Is It Time for Some EU Flexibility?

Article excerpt

Byline: NEIL WARWICK

THE process of public procurement is a hot topic at the moment.

Throughout the region there are task groups looking at whether large contracts can be split into smaller contracts to favour SMEs or whether SMEs can bid for contracts in consortia.

It is worth considering the origins of public procurement regulations and different legal interpretations.

The main public procurement regulations were introduced in Europe in the late 1980s and early 1990s. At the time it was possible for certain public or statutory bodies to advertise larger scale contracts on a pan-European basis through the "C" series of the Official Journal of Europe. These became known as OJEC notices. It was also possible to voluntarily advertise notices if you were a private body. At the time it was possible to manually read the OJEC notices of all 15 member states in about 90 minutes.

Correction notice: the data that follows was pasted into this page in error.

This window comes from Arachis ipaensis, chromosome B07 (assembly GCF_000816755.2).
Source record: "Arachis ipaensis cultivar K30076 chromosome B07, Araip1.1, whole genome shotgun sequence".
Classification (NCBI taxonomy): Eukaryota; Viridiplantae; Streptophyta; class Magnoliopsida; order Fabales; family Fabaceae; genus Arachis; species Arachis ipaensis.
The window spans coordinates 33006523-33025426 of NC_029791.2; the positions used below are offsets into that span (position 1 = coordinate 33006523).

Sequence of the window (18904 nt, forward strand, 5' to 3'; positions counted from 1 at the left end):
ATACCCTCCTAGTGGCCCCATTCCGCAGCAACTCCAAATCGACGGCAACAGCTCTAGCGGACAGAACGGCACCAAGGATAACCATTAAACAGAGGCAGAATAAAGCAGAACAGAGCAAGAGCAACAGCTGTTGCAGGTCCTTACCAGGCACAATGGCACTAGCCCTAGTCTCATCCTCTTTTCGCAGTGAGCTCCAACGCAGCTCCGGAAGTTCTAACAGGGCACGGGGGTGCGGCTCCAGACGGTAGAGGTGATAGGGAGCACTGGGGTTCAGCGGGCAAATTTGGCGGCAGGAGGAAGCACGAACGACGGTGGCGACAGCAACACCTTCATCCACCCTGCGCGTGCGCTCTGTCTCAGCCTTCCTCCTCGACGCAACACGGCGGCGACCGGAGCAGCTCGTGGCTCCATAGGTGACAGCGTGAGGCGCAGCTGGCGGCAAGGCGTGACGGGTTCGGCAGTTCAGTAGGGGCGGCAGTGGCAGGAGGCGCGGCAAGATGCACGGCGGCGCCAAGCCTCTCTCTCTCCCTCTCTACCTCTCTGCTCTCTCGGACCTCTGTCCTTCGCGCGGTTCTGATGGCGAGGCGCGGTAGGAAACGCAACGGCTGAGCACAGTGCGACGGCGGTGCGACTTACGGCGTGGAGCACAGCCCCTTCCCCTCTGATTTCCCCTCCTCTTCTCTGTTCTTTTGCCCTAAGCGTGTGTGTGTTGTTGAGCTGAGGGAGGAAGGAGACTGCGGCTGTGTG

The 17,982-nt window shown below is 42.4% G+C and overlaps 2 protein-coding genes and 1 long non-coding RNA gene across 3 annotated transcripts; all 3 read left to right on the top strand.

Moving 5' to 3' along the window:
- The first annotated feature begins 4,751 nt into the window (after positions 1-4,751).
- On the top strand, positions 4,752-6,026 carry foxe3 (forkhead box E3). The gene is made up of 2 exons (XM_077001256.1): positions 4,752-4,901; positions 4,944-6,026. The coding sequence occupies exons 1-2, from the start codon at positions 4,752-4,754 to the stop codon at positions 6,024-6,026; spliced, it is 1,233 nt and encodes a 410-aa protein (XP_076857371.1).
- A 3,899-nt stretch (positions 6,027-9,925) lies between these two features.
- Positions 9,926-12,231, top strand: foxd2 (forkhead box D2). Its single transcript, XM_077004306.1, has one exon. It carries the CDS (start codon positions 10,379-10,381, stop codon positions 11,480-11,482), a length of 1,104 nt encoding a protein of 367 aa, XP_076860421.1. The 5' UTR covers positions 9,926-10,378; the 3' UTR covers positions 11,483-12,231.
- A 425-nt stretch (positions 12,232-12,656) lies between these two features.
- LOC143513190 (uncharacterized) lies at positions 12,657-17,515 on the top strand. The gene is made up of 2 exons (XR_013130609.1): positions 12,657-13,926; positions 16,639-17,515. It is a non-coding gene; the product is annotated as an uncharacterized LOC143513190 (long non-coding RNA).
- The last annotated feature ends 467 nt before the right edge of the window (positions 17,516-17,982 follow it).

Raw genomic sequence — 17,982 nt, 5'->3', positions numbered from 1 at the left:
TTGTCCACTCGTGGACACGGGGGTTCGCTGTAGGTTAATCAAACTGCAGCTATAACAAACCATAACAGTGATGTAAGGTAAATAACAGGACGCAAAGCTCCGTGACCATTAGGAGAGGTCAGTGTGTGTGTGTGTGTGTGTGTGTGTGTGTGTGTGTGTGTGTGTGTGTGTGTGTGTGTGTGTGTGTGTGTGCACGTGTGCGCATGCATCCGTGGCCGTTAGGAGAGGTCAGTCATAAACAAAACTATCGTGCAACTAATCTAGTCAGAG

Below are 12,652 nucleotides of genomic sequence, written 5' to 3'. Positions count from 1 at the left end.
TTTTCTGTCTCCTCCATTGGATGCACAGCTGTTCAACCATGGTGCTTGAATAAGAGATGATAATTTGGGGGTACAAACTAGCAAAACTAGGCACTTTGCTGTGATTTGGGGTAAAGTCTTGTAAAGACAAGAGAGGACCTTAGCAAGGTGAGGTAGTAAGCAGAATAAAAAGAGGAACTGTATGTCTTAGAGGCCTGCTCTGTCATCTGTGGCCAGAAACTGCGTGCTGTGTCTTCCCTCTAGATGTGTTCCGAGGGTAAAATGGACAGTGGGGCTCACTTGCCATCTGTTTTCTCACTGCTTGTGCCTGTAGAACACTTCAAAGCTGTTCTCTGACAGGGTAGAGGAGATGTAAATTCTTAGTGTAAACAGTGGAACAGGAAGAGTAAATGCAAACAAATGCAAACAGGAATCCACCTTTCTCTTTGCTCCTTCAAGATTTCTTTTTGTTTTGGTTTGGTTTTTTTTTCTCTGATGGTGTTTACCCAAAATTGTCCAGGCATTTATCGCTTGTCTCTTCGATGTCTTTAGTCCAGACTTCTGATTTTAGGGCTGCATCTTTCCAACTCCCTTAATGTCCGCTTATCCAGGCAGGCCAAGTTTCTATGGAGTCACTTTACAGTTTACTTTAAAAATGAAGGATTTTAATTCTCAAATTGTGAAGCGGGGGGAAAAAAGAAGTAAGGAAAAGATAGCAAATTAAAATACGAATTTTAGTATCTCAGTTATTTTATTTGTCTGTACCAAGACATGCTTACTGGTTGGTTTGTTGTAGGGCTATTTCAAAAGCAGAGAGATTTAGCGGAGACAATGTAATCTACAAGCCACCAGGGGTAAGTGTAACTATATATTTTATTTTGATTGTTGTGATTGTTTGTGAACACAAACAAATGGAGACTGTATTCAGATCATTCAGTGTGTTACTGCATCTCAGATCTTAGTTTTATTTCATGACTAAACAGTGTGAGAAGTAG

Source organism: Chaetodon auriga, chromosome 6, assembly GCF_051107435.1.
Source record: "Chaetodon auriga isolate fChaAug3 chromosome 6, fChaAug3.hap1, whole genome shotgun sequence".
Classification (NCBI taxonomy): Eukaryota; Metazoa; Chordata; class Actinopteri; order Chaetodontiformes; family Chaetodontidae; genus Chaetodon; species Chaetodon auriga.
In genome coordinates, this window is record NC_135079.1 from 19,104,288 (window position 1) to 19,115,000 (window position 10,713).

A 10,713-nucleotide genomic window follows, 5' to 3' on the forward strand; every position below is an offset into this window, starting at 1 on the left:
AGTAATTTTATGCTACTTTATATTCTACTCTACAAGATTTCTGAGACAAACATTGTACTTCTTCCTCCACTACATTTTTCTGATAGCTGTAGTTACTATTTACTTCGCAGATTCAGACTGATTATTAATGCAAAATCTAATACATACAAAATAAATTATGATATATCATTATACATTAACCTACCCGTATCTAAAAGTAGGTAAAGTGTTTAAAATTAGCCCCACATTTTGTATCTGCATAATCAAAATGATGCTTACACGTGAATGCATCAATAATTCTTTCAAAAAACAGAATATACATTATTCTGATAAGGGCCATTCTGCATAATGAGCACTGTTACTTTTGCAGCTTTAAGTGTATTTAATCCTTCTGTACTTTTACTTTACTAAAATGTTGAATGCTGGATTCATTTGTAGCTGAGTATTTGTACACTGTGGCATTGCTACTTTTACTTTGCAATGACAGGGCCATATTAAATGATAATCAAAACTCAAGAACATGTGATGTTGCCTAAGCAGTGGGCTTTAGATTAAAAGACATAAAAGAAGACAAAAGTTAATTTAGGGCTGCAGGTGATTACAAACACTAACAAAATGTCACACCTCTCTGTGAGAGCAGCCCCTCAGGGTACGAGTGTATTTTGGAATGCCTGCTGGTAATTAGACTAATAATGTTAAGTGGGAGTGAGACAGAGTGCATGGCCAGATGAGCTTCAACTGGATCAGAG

Now known as the Official Journal of the European Union (OJEU) the system has numerous search engine products which electronically scan for notices produced by all 27 member states.

Originally the regulations were billed as another strand of fair competition in the wider Common Market. …